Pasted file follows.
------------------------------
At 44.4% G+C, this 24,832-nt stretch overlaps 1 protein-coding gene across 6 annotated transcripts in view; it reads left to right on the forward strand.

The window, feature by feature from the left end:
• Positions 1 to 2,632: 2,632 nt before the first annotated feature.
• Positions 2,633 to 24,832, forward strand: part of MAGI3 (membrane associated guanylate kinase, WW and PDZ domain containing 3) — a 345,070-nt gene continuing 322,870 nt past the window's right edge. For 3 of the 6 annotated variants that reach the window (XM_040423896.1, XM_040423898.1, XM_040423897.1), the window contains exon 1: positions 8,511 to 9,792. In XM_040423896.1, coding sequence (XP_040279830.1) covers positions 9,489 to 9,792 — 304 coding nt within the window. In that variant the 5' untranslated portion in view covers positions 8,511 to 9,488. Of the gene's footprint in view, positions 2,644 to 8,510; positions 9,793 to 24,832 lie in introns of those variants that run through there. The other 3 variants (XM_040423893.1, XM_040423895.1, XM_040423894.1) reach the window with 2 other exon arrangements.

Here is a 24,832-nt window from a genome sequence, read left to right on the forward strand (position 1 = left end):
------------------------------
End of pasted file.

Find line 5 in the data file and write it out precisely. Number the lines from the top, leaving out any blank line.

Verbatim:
Here is a 24,832-nt window from a genome sequence, read left to right on the forward strand (position 1 = left end):